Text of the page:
Portugal offers much for Britons looking to retire abroad, including the potential for 10 years of tax-free UK income with NHR (non-habitual residency).
Updated 19 October 2017
Beyond its kerb appeal, Portugal offers much for Britons looking to retire abroad, with the potential to receive tax-free UK income for a decade through ‘non-habitual residency’.
Many Britons have discovered that the Portugal is a fantastic place to retire. It is not just about sun, sea and golf. Portugal has actively encouraged new arrivals by offering extremely favourable tax breaks through the ‘non-habitual residence’ (NHR) regime.
Although there has been speculation that the Portuguese government may dilute some of these benefits in the future, if this happens it is unlikely to affect anyone who registers for NHR before that point.
As things stand, if you qualify for NHR, you could enjoy tax-free foreign income – like UK pensions – for your first ten years living in Portugal. Even without this special regime, however, Portugal can be a tax-efficient place to retire. First let’s look at how NHR currently works.
What is non-habitual residence?
The Portuguese government introduced the NHR tax regime in 2009 to encourage ‘high value’ industries and individuals to relocate here. It offers those working in a ‘high added value’ profession in Portugal a flat income tax rate of just 20%, but it can also provide significant advantages for retirees.
Under NHR, most types of income that comes from a foreign source or which is taxable in another country is exempt from Portuguese taxation for ten years. In practice, this means that expatriates can potentially receive some UK income and gains without paying tax in either country.
Taxing UK pensions
Under the UK/Portugal tax treaty, UK State Pension and most other pension income is taxable only in Portugal. As it comes from a foreign source, this makes it tax-free for non-habitual residents. This means you can access UK pension income under NHR without paying tax in Portugal or the UK for ten consecutive years.
Civil service pensions and other UK income and gains – which are taxable in the UK under the treaty – are also exempt from Portuguese taxation under NHR rules. This remains the case even if they are not actually taxed in Britain. UK dividends, for example, can end up being tax-free for non-residents under the ‘disregarded income’ rules, although gains on UK shares do not qualify for NHR exemption.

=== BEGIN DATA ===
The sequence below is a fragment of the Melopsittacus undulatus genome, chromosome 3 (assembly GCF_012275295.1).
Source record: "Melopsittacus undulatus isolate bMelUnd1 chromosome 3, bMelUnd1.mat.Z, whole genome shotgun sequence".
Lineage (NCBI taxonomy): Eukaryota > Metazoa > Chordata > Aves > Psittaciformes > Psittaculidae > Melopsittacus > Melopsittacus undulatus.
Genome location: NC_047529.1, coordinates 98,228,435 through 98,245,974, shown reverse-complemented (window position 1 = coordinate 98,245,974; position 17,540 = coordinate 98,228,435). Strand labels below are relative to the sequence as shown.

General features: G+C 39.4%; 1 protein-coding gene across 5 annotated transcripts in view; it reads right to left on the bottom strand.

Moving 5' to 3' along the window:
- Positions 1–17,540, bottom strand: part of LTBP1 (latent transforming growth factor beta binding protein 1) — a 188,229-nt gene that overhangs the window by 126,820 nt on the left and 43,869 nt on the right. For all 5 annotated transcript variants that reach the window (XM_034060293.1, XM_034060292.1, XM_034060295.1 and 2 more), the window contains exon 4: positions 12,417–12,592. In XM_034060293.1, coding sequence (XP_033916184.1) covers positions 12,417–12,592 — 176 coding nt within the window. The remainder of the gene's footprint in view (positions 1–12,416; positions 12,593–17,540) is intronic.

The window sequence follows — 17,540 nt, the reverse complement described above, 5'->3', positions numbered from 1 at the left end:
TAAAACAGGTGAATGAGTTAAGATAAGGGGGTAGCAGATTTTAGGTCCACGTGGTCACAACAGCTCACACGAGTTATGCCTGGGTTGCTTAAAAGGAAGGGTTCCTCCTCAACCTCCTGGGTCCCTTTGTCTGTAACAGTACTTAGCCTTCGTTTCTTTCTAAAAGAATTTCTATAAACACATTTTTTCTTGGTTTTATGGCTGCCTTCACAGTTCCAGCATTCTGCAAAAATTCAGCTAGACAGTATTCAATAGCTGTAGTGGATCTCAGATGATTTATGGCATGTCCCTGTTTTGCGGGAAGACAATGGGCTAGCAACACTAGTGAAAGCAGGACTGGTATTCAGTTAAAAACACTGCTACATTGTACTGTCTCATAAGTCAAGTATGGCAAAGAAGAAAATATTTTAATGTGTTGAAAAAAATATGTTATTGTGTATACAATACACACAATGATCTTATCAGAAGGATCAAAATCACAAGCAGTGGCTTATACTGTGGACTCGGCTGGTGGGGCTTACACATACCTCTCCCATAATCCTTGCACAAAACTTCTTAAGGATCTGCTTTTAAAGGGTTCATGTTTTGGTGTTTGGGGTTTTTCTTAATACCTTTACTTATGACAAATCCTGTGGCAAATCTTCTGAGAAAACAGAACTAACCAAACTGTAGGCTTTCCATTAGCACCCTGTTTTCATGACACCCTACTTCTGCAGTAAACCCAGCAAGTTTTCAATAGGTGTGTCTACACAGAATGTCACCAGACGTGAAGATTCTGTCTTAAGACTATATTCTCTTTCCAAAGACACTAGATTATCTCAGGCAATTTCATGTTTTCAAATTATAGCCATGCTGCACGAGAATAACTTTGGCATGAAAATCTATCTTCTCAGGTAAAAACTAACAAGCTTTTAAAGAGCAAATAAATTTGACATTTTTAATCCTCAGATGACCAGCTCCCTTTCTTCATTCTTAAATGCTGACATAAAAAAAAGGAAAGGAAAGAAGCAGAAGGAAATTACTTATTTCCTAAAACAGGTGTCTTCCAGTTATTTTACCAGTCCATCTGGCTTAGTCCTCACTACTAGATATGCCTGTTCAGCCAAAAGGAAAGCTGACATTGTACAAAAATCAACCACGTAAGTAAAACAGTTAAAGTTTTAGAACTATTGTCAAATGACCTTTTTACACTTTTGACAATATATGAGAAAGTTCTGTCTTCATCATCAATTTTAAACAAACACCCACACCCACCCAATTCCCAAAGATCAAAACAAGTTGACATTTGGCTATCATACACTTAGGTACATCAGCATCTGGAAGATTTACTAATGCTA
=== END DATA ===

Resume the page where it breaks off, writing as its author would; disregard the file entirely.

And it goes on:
Bear in mind that exempt foreign-source income may still be counted when calculating your overall tax bill for other taxable income or gains in Portugal.
How do you access NHR benefits?
To be eligible for NHR you cannot have been resident in Portugal within the last five years. You also need to meet the usual residency requirements, such as spending at least 182 days in Portugal or having your main home here.
It is possible to backdate your NHR application to the date of your arrival. If you have recently arrived in Portugal or are thinking about making a permanent move here, you will need to register with the Portuguese tax authorities by 31st March for it to apply to the current tax year.
Does Brexit pose a threat to NHR?
As a tax initiative managed by the Portuguese government, NHR is independent of the EU and available to any foreign national that meets the eligibility requirements. As such, Brexit will have no effect on whether Britons will continue to qualify for the scheme.
Of course, to be eligible for NHR you need to meet Portuguese residency rules, so if you are thinking about applying, it will be much easier to do this now with full freedom of movement as an EU citizen.
However, as with any law, the government can change the rules. Even if Portugal maintains NHR, it is possible that Britain may negotiate special exemptions to claim tax revenue from UK nationals resident abroad.
Last November, the Finnish government did just that with a new bilateral agreement that lets them tax pension income of Finnish nationals with Portuguese NHR status from 2019. With Brexit forcing new negotiations between Britain and Portugal, the UK has a similar opportunity to plug the expatriate pensions tax leak without being constrained by EU obligations.
See our latest Brexit updates
Taxation outside NHR
Even without NHR, Portugal offers attractive tax benefits for expatriates. While UK pension income outside the NHR regime attracts the usual scale of Portuguese income tax rates up to 48%, there are opportunities to enjoy extremely favourable tax treatment on capital investments. Local inheritance tax (stamp duty) is also relatively benign – only applying to Portuguese assets at a fixed rate of 10% with exemptions for spouses and child beneficiaries.
Overall, Portugal has much to offer Britons looking for a relaxing – and tax-efficient –retirement to sunnier climes. Making the move today is relatively easy, but the rules could change and no-one knows what will happen post-Brexit, so consider acting sooner rather than later to secure that dream retirement in Portugal. However, as with anything to do with your financial security, take personalised, regulated advice to establish what is best for you and your family.
Any questions? Ask our financial advisers for help
Tax rates, scope and reliefs may change. Any statements concerning taxation are based upon our understanding of current taxation laws and practices which are subject to change. Tax information has been summarised; individuals should seek personalised advice.